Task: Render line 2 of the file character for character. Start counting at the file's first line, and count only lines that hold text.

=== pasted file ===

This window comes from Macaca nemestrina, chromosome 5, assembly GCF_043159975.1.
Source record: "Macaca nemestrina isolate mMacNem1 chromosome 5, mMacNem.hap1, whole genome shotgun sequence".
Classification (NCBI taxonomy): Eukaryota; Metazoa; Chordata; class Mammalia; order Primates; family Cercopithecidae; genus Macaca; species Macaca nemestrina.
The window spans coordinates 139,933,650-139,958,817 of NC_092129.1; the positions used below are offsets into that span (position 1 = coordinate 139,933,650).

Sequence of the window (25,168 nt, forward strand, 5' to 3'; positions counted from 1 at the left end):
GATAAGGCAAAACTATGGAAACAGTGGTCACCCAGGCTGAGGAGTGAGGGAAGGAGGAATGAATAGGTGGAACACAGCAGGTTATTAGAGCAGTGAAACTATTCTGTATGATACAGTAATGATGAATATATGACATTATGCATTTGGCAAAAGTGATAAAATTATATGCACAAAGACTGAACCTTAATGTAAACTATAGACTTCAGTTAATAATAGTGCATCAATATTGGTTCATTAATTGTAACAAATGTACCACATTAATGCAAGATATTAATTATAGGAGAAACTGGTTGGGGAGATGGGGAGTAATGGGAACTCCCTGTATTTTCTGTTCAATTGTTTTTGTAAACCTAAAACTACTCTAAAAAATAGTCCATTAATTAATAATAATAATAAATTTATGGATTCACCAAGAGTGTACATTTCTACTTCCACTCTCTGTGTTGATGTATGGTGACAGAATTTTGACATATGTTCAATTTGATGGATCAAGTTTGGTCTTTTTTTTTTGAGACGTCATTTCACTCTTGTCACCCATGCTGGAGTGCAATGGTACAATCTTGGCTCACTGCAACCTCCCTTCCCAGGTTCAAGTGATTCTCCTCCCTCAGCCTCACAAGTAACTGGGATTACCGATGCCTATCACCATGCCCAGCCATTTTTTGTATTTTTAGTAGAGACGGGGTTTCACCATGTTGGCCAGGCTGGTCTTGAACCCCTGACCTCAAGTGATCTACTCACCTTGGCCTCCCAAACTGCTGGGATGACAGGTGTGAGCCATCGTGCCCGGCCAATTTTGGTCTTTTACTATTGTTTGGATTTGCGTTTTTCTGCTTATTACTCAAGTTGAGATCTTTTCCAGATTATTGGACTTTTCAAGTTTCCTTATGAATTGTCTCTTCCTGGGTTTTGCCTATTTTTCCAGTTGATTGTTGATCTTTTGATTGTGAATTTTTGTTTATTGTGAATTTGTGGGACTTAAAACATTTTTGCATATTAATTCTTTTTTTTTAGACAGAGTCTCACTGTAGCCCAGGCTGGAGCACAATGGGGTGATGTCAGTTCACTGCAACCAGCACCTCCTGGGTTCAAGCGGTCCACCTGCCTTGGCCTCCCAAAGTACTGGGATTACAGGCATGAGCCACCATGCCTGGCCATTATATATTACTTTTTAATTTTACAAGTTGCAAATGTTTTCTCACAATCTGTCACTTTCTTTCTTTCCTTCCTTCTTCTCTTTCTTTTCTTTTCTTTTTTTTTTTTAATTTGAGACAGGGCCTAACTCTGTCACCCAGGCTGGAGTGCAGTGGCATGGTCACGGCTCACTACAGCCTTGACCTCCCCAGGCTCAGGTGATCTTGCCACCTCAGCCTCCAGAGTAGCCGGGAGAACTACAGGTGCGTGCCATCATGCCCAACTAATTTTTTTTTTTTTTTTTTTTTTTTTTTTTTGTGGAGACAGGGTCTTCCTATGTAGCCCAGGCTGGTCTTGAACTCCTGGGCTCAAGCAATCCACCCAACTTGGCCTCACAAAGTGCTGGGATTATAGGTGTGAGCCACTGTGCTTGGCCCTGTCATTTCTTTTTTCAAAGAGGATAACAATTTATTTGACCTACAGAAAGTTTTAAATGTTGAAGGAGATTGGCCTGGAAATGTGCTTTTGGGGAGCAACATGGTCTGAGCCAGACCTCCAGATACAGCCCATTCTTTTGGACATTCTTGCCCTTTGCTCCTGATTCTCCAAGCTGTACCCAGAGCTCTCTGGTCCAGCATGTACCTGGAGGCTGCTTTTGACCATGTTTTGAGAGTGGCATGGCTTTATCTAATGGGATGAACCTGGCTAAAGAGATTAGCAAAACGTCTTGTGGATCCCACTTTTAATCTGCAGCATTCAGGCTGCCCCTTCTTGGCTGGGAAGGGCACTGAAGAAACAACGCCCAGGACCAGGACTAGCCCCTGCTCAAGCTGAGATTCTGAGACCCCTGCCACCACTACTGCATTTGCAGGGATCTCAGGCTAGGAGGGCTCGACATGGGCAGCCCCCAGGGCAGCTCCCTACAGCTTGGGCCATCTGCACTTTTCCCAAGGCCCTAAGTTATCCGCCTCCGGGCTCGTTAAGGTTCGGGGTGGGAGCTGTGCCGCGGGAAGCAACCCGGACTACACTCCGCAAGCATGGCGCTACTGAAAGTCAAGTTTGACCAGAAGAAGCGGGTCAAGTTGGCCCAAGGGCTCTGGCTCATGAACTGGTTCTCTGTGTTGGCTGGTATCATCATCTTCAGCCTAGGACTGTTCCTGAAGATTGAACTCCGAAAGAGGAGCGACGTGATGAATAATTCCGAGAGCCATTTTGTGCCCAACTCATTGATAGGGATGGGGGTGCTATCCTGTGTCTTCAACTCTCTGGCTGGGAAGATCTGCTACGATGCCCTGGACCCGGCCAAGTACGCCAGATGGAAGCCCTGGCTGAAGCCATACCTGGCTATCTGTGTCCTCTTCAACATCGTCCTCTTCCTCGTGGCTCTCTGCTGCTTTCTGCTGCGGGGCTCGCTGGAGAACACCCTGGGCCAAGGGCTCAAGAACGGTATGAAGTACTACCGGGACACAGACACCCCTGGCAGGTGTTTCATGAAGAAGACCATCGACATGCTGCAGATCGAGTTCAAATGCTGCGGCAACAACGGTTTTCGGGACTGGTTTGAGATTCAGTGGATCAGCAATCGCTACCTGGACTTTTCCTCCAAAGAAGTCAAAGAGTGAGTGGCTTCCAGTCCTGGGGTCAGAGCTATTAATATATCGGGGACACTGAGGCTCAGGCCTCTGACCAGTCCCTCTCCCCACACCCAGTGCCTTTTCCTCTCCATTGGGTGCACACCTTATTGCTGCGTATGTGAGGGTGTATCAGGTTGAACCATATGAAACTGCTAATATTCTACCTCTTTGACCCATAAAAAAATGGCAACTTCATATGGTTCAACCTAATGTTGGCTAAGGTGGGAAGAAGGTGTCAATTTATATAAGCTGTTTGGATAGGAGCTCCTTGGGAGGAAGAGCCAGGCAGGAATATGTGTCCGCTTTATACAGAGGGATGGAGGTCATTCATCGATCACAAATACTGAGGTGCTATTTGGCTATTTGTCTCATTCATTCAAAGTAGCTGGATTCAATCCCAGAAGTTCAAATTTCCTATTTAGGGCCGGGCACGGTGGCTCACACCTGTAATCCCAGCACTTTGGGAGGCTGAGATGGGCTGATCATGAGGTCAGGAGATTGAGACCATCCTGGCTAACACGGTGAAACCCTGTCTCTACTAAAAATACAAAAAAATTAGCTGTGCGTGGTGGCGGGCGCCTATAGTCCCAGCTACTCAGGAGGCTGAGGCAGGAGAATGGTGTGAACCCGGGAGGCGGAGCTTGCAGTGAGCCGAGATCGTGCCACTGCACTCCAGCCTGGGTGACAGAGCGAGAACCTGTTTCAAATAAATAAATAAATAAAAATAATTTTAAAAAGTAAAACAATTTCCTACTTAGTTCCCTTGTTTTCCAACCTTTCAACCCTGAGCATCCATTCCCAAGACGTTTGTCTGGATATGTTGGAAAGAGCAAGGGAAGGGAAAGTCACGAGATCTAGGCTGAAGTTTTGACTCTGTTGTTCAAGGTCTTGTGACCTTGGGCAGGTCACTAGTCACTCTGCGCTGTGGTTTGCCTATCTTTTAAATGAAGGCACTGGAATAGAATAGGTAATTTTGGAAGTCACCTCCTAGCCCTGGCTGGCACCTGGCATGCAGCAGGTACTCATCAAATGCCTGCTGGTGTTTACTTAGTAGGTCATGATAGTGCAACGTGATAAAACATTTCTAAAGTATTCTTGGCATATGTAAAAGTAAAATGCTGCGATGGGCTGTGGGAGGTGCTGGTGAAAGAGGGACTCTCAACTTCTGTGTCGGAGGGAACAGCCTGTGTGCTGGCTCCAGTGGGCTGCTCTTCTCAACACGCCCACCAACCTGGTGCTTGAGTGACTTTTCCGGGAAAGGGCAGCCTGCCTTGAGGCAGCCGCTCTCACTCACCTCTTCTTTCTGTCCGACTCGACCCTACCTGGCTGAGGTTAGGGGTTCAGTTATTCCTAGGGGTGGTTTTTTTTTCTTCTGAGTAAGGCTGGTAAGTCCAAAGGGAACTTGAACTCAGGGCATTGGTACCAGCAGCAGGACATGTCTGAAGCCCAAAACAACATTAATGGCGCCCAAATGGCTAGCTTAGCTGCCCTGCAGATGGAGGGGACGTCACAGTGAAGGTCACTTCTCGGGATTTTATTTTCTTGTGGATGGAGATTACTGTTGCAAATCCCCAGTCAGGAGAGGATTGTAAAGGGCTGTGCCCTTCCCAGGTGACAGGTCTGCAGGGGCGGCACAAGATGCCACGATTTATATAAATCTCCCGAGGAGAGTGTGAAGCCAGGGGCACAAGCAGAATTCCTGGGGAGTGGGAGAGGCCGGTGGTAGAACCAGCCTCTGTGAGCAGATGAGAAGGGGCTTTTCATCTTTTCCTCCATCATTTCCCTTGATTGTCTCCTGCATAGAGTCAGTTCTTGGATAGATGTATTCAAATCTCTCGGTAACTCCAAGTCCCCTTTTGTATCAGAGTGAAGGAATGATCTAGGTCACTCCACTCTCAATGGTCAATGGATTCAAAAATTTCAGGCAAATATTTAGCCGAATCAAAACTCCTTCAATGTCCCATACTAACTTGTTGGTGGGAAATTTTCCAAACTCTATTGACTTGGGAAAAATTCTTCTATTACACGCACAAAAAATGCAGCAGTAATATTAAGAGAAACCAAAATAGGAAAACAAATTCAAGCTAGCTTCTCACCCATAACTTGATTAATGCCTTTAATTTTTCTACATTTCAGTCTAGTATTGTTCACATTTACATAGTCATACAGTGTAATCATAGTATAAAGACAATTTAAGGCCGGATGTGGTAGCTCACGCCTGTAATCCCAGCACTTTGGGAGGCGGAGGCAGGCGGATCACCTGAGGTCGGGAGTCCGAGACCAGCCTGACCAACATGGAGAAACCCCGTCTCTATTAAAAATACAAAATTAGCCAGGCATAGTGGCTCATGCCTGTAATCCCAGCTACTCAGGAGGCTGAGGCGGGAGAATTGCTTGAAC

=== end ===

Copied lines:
Source record: "Macaca nemestrina isolate mMacNem1 chromosome 5, mMacNem.hap1, whole genome shotgun sequence".